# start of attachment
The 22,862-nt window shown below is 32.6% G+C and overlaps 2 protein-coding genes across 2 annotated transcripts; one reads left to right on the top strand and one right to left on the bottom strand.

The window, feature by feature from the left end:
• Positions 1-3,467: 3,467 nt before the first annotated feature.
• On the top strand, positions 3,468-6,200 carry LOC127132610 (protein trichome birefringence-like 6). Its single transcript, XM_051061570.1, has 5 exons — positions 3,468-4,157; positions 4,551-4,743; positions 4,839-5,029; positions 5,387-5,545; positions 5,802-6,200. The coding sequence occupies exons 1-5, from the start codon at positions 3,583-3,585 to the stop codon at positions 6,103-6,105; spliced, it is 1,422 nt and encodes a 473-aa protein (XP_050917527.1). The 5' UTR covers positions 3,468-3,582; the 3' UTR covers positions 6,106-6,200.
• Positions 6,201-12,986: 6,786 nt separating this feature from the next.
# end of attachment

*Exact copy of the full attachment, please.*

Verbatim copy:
The 22,862-nt window shown below is 32.6% G+C and overlaps 2 protein-coding genes across 2 annotated transcripts; one reads left to right on the top strand and one right to left on the bottom strand.

The window, feature by feature from the left end:
• Positions 1-3,467: 3,467 nt before the first annotated feature.
• On the top strand, positions 3,468-6,200 carry LOC127132610 (protein trichome birefringence-like 6). Its single transcript, XM_051061570.1, has 5 exons — positions 3,468-4,157; positions 4,551-4,743; positions 4,839-5,029; positions 5,387-5,545; positions 5,802-6,200. The coding sequence occupies exons 1-5, from the start codon at positions 3,583-3,585 to the stop codon at positions 6,103-6,105; spliced, it is 1,422 nt and encodes a 473-aa protein (XP_050917527.1). The 5' UTR covers positions 3,468-3,582; the 3' UTR covers positions 6,106-6,200.
• Positions 6,201-12,986: 6,786 nt separating this feature from the next.